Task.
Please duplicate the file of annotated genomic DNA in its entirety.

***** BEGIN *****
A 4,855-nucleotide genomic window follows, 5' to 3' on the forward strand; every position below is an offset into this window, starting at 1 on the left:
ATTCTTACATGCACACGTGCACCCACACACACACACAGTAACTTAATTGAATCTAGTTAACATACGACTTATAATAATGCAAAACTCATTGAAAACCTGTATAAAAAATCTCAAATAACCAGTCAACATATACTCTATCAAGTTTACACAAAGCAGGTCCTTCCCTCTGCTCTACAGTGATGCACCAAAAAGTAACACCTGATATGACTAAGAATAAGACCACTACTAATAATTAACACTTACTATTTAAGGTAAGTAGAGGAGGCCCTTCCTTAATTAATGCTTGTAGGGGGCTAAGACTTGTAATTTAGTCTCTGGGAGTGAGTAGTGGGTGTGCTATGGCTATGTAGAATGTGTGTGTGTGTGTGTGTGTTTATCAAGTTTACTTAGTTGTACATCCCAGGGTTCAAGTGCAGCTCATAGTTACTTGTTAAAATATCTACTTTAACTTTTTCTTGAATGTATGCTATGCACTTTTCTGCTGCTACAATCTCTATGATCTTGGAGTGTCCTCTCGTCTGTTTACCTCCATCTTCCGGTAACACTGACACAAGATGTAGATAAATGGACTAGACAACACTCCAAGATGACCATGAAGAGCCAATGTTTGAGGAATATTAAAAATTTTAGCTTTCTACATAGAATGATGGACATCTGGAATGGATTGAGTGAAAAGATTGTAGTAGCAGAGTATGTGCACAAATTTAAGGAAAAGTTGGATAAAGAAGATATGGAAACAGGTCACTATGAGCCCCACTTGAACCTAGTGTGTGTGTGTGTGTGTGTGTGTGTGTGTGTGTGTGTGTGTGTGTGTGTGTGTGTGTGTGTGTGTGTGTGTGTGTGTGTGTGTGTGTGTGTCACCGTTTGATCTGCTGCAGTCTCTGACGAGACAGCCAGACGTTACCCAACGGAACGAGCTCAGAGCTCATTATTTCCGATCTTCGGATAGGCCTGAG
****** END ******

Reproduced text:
A 4,855-nucleotide genomic window follows, 5' to 3' on the forward strand; every position below is an offset into this window, starting at 1 on the left:
ATTCTTACATGCACACGTGCACCCACACACACACACAGTAACTTAATTGAATCTAGTTAACATACGACTTATAATAATGCAAAACTCATTGAAAACCTGTATAAAAAATCTCAAATAACCAGTCAACATATACTCTATCAAGTTTACACAAAGCAGGTCCTTCCCTCTGCTCTACAGTGATGCACCAAAAAGTAACACCTGATATGACTAAGAATAAGACCACTACTAATAATTAACACTTACTATTTAAGGTAAGTAGAGGAGGCCCTTCCTTAATTAATGCTTGTAGGGGGCTAAGACTTGTAATTTAGTCTCTGGGAGTGAGTAGTGGGTGTGCTATGGCTATGTAGAATGTGTGTGTGTGTGTGTGTGTTTATCAAGTTTACTTAGTTGTACATCCCAGGGTTCAAGTGCAGCTCATAGTTACTTGTTAAAATATCTACTTTAACTTTTTCTTGAATGTATGCTATGCACTTTTCTGCTGCTACAATCTCTATGATCTTGGAGTGTCCTCTCGTCTGTTTACCTCCATCTTCCGGTAACACTGACACAAGATGTAGATAAATGGACTAGACAACACTCCAAGATGACCATGAAGAGCCAATGTTTGAGGAATATTAAAAATTTTAGCTTTCTACATAGAATGATGGACATCTGGAATGGATTGAGTGAAAAGATTGTAGTAGCAGAGTATGTGCACAAATTTAAGGAAAAGTTGGATAAAGAAGATATGGAAACAGGTCACTATGAGCCCCACTTGAACCTAGTGTGTGTGTGTGTGTGTGTGTGTGTGTGTGTGTGTGTGTGTGTGTGTGTGTGTGTGTGTGTGTGTGTGTGTGTGTGTGTGTGTGTGTGTGTCACCGTTTGATCTGCTGCAGTCTCTGACGAGACAGCCAGACGTTACCCAACGGAACGAGCTCAGAGCTCATTATTTCCGATCTTCGGATAGGCCTGAG